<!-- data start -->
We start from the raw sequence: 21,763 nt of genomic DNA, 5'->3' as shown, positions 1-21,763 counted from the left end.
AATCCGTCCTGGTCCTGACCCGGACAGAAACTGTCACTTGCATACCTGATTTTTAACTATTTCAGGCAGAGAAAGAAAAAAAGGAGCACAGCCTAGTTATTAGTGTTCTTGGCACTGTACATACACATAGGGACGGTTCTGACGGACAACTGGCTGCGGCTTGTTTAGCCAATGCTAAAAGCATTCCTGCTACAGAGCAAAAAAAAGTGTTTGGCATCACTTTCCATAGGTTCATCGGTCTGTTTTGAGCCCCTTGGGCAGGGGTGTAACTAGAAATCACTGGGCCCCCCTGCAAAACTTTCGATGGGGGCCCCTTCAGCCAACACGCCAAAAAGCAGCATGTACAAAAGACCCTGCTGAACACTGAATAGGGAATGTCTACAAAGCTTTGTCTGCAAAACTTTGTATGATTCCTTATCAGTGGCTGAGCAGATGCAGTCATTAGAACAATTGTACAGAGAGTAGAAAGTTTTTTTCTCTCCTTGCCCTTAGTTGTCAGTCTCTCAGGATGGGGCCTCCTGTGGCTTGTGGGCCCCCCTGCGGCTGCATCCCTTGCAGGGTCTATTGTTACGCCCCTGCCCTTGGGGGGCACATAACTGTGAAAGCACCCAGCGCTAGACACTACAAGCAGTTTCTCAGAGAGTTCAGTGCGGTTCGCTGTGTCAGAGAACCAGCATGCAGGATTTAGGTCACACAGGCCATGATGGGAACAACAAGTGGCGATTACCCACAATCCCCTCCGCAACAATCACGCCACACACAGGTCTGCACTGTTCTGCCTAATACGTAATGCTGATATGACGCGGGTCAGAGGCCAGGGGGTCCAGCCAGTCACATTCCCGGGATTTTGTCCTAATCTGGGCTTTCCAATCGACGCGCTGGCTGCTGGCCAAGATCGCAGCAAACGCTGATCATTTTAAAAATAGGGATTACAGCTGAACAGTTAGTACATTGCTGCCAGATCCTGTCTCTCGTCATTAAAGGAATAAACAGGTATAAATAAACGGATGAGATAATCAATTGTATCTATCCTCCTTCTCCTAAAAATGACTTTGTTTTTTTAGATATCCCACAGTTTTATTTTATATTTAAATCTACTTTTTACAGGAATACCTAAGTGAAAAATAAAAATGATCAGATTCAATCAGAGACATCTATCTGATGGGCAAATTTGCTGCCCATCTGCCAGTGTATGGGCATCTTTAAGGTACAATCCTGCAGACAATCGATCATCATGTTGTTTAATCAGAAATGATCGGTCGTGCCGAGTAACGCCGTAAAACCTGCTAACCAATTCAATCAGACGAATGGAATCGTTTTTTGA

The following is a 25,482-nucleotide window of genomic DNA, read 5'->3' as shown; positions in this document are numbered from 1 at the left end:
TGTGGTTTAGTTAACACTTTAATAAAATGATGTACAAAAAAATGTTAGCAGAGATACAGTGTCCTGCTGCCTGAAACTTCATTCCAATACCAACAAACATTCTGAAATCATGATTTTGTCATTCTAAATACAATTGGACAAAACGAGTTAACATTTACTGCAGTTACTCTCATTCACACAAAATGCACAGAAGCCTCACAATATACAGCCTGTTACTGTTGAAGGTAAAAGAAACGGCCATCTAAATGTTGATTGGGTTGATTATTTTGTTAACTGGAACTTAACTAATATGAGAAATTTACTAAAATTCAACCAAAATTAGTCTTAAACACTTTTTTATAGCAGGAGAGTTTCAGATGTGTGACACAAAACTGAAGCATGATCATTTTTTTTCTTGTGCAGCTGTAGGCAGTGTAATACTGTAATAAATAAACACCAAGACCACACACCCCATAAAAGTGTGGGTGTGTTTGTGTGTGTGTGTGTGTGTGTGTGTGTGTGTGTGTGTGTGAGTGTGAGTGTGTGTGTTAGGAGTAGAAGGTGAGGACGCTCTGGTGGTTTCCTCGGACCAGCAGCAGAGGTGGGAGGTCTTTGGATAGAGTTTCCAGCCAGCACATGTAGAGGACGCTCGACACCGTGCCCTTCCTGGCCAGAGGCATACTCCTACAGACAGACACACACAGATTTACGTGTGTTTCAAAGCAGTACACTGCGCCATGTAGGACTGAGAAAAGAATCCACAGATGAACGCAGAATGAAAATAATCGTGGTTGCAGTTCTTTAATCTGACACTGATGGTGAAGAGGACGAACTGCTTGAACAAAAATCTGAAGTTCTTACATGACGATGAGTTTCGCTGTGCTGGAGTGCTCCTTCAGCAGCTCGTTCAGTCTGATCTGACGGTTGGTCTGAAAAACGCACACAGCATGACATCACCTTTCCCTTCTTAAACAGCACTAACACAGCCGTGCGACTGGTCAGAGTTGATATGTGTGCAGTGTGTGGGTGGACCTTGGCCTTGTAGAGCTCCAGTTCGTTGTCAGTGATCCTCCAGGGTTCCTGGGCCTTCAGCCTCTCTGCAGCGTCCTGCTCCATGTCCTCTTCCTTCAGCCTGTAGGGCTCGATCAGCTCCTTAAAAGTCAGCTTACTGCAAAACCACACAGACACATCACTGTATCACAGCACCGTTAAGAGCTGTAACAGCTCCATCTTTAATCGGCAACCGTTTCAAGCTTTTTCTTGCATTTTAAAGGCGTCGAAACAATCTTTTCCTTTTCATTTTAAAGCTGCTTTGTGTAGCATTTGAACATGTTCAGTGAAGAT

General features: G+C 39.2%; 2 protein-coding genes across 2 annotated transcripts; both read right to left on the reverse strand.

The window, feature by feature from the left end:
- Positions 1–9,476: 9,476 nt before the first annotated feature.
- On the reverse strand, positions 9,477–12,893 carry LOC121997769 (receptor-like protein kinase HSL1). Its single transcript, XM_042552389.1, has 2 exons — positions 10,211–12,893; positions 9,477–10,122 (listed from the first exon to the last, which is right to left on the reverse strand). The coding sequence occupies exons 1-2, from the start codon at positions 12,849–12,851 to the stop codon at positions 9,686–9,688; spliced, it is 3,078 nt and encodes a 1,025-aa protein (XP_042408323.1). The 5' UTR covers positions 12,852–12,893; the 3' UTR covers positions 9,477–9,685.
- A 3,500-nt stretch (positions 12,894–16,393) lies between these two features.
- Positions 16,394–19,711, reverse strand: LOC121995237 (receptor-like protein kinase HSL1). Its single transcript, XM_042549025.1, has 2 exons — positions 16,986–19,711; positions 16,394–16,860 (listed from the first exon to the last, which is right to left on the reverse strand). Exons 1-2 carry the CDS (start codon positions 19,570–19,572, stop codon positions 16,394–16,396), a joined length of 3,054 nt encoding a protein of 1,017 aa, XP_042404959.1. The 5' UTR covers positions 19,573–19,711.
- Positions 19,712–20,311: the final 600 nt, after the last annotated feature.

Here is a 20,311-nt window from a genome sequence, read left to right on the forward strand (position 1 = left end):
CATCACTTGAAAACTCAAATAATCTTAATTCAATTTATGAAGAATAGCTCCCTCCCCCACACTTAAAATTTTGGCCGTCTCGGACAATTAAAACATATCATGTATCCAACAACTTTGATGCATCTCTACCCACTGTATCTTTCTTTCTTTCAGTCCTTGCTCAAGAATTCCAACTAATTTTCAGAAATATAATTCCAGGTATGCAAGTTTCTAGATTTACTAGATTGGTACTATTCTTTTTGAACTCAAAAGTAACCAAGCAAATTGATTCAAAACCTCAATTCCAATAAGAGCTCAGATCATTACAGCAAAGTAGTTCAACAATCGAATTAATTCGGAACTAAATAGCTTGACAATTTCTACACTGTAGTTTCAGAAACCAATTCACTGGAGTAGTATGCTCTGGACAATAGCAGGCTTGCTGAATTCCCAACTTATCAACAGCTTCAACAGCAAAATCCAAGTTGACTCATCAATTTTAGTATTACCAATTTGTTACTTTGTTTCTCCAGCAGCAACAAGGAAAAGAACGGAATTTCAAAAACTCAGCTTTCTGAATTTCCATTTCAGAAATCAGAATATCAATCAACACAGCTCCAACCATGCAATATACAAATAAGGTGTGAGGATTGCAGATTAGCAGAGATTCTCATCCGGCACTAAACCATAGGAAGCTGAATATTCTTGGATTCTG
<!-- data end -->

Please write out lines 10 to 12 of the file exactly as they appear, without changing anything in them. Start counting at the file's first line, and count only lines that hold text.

- Positions 16,394–19,711, reverse strand: LOC121995237 (receptor-like protein kinase HSL1). Its single transcript, XM_042549025.1, has 2 exons — positions 16,986–19,711; positions 16,394–16,860 (listed from the first exon to the last, which is right to left on the reverse strand). Exons 1-2 carry the CDS (start codon positions 19,570–19,572, stop codon positions 16,394–16,396), a joined length of 3,054 nt encoding a protein of 1,017 aa, XP_042404959.1. The 5' UTR covers positions 19,573–19,711.
- Positions 19,712–20,311: the final 600 nt, after the last annotated feature.

Here is a 20,311-nt window from a genome sequence, read left to right on the forward strand (position 1 = left end):